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Jef Lay (JeFurry)
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Long haired ex-goth geek. Loves computers, cats, consoles, electric cars, SF&F escapism, and @StephanieLay. Lotus Domino dev & Apple support at @OpenUniversity.
Long haired ex-goth geek. Loves computers, cats, consoles, electric cars, SF&F escapism, and @StephanieLay. Lotus Domino dev & Apple support at @OpenUniversity.

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I am so easily manipulated...

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I've been trying for ages - years - to think of any reason why we need DRM.

I hate DRM as much as the next person - it pisses me off no end that I have to type three account names and three passwords into every damn device I own to get my legitimately purchased Ultraviolet copy of "Interstellar" to play on my own devices, whereas I could just pirate the thing, have it work on every device, and I wouldn't have to put up with the annoying FBI warnings they've forced me to watch all over the "legitimate" copy.  (Doubly annoying, as I'm not a US citizen, so the FBI are nothing to do with me - they're just a legalised foreign fear-mongering group  threatening me just in case I have impure thoughts. (I was going to say 'terror group' but that has other inappropriate connotations.) )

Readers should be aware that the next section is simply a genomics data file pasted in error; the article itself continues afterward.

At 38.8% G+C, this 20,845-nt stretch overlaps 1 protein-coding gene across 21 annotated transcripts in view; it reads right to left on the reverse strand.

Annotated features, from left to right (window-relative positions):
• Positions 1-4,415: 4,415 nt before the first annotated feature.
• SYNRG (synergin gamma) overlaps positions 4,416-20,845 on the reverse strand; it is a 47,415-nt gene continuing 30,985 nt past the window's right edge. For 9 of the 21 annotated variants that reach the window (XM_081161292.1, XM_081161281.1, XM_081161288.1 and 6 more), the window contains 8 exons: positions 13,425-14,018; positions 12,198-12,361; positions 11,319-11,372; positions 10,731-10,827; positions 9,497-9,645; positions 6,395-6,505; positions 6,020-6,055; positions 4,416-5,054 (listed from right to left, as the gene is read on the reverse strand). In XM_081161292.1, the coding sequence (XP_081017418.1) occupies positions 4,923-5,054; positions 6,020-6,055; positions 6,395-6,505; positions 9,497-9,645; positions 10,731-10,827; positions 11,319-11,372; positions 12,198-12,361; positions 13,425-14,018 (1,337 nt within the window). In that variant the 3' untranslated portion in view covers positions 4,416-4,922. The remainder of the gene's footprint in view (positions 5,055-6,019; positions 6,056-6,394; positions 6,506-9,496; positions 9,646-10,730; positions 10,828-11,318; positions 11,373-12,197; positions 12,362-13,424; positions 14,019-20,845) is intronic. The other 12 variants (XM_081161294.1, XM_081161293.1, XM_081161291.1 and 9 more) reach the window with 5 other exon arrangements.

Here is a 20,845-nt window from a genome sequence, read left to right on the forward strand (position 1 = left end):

But I felt there was a potential reason that DRM could be important, which was just eluding me. Recently, while reading a post-Singularity sci-fi novel, it hit me. It's quite simple in concept, but bear with me, as the background will take a while to explain.

We're fairly close to being able to digitally model an entire human brain running in real time. We can already simulate small numbers of cells easily, and reproduce what appear to be reactions to stimuli. Within the next 10-30 years, we're likely to have a working simulation of a whole human brain. Shortly before or after that, we'll also have fMRI scanners, or something similar, which can register neural connections at individual cellular resolution, and then we'll be able to record a real brain's state, and reproduce it in the simulator. Unless the seat of consciousness is some aspect other than those covered by this model, we will at that time have the capability to copy a human into a machine. It won't be the most efficient way of doing it - the human mind will be running on emulated and virtualised hardware (wetware?) rather than natively, meaning the processing capability will be reduced by several orders of magnitude from what the computer hardware could do if the Human 1.0 app ran natively. But it's the beginning of a development process, not the end. It could lead to something incredible - the ascendance of humankind.